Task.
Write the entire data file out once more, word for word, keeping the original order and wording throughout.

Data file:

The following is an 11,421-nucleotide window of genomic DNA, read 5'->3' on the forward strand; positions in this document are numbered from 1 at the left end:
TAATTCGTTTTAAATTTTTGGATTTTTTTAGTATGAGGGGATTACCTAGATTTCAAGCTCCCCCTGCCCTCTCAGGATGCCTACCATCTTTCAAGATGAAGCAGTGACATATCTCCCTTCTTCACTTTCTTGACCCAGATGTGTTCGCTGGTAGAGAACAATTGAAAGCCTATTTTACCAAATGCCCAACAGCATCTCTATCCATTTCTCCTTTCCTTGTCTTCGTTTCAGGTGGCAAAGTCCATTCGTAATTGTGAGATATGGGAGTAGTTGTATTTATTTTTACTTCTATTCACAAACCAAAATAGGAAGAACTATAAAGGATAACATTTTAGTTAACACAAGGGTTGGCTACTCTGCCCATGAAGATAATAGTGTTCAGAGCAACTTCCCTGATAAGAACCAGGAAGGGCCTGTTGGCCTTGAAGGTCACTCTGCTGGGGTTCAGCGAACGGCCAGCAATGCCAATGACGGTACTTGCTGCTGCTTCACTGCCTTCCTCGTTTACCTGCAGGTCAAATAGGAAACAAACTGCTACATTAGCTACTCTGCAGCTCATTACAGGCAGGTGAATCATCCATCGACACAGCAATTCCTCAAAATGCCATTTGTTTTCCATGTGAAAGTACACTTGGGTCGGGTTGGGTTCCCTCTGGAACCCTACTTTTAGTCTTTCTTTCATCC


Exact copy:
The following is an 11,421-nucleotide window of genomic DNA, read 5'->3' on the forward strand; positions in this document are numbered from 1 at the left end:
TAATTCGTTTTAAATTTTTGGATTTTTTTAGTATGAGGGGATTACCTAGATTTCAAGCTCCCCCTGCCCTCTCAGGATGCCTACCATCTTTCAAGATGAAGCAGTGACATATCTCCCTTCTTCACTTTCTTGACCCAGATGTGTTCGCTGGTAGAGAACAATTGAAAGCCTATTTTACCAAATGCCCAACAGCATCTCTATCCATTTCTCCTTTCCTTGTCTTCGTTTCAGGTGGCAAAGTCCATTCGTAATTGTGAGATATGGGAGTAGTTGTATTTATTTTTACTTCTATTCACAAACCAAAATAGGAAGAACTATAAAGGATAACATTTTAGTTAACACAAGGGTTGGCTACTCTGCCCATGAAGATAATAGTGTTCAGAGCAACTTCCCTGATAAGAACCAGGAAGGGCCTGTTGGCCTTGAAGGTCACTCTGCTGGGGTTCAGCGAACGGCCAGCAATGCCAATGACGGTACTTGCTGCTGCTTCACTGCCTTCCTCGTTTACCTGCAGGTCAAATAGGAAACAAACTGCTACATTAGCTACTCTGCAGCTCATTACAGGCAGGTGAATCATCCATCGACACAGCAATTCCTCAAAATGCCATTTGTTTTCCATGTGAAAGTACACTTGGGTCGGGTTGGGTTCCCTCTGGAACCCTACTTTTAGTCTTTCTTTCATCC